Mexico's former ruling party said Wednesday it will suspend the party membership of a former governor accused of accepting millions of dollars in bribes from drug cartels.
The Institutional Revolutionary Party said the former governor of the border state of Tamaulipas, Tomas Yarrington, will be suspended until the accusations are cleared up. The party, known as the PRI, held Mexico's presidency without interruption from 1929 to 2000, and continues to govern most Mexican states.
"The PRI calls upon Mr. Yarrington to fully cooperate with the appropriate authorities to clear up the acts of which he is accused," the party said in a news release. "Mr. Yarrington should face his personal responsibility ... Where illegal acts are proved, the law should be fully applied."
The party in the past has often been accused of protecting governors against charges of corruption and malfeasance, and only two former governors _ one of them a PRI member _ have been arrested in recent memory.
Yarrington served as governor from 1999 to 2004 in a state considered the home turf of the Gulf cartel.
Yarrington has not been charged with any crime, but U.S. federal prosecutors filed two civil forfeiture cases Tuesday seeking to seize more than $7 million in properties Yarrington or his associates allegedly bought in Texas. U.S. authorities are trying to confiscate a condominium in South Padre Island and a 46-acre property in San Antonio.
Yarrington's lawyer, Joel Androphy, told The Associated Press on Wednesday that Yarrington does not own the properties in question and is innocent of the allegations. Androphy suggested that other targets of federal investigations have implicated the ex-governor to improve their own situations.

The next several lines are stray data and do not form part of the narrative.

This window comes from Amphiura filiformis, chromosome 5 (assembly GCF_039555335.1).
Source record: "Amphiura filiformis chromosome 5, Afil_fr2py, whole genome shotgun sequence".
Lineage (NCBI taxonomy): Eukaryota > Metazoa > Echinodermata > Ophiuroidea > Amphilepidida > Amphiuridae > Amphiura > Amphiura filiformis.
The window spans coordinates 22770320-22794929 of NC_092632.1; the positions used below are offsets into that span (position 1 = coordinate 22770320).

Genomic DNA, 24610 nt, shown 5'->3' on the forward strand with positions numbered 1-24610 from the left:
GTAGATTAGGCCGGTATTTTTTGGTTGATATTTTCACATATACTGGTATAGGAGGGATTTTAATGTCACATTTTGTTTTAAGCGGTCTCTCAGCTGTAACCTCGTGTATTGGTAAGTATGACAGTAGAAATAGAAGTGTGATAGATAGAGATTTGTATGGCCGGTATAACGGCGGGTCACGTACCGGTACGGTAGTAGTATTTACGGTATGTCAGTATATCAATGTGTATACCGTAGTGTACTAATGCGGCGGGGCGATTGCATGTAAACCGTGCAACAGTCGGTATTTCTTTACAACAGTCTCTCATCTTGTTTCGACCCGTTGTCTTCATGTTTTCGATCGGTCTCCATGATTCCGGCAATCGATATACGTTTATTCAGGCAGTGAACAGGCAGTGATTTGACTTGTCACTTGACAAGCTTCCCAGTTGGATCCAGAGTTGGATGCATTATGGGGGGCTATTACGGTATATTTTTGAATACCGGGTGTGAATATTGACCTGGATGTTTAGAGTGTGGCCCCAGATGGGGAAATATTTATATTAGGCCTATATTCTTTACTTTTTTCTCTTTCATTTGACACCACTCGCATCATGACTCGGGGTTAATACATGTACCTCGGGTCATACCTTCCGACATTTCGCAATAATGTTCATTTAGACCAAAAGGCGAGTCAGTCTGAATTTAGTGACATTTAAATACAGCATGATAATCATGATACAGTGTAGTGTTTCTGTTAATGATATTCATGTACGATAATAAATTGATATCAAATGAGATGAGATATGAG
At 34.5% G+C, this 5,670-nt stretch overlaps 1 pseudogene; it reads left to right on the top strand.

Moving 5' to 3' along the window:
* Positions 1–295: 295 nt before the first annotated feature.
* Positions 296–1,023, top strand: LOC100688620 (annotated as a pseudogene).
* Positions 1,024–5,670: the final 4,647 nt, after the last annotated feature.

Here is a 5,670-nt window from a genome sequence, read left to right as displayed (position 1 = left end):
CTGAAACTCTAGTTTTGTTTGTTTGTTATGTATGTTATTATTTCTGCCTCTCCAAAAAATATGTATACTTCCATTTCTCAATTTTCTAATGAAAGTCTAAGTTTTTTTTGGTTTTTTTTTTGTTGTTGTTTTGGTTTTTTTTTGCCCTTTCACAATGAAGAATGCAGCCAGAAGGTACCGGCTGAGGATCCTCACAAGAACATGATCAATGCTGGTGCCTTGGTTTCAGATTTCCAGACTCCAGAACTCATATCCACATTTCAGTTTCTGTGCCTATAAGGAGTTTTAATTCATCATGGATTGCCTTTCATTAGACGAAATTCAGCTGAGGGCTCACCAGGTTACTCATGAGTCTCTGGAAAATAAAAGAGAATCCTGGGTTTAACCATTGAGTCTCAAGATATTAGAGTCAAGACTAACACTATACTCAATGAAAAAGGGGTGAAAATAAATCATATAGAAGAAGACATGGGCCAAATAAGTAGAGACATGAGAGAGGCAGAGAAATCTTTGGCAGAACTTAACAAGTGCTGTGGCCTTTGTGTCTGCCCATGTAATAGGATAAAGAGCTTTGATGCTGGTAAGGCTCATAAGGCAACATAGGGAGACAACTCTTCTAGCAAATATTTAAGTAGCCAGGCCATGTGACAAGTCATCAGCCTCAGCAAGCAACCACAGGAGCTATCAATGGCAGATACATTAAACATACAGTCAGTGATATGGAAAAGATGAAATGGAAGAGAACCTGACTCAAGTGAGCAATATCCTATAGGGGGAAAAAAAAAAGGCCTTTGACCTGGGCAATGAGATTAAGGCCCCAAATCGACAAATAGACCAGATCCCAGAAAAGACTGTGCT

"Obviously desperate people say desperate things and obviously there are desperate people using his name for some sort of their own personal gain and that is just not true," Androphy said.
Yarrington was mentioned earlier this year in the federal indictment of Antonio Pena Arguelles, who was charged with money laundering in San Antonio. That indictment alleges that leaders of the Gulf and Zetas cartels paid millions to PRI members, including Yarrington.
An affidavit filed in that case said the U.S. Drug Enforcement Administration had obtained ledgers documenting millions of dollars in payments to Yarrington's representatives. It accused Pena of using U.S. bank accounts to funnel millions to Yarrington from leaders of the Gulf and the Zetas. Confidential informants said the money was to buy political influence in Tamaulipas.
Also Wednesday, Mexico's federal Attorney General's Office said it had extradited an alleged top operator for the Beltran Leyva cartel to the United States, to face a federal indictment in a Texas district court on drug trafficking and money laundering charges.
Mexican marines captured suspect Sergio Villarreal Barragan, a presumed leader of the embattled Beltran Leyva cartel and one of the country's most-wanted fugitives, in a raid in the central state of Puebla in September 2010. He was turned over to U.S. authorities Tuesday.
Known as "El Grande," or "The Big One," because of his size, Villarreal Barragan had been a government witness following his arrest, according to an employee of the attorney general's office who was not authorized to speak on the record. The employee said Villarreal Barragan had been one of the witnesses whose testimony was used to detain four high-ranking Mexican army officers, including three generals, on suspicion of aiding the Beltran Leyva cartel.
All of the officers are being held under a form of house arrest and have not yet been charged. The lawyers for two of the generals said their clients are innocent and their rights have been violated during their detention.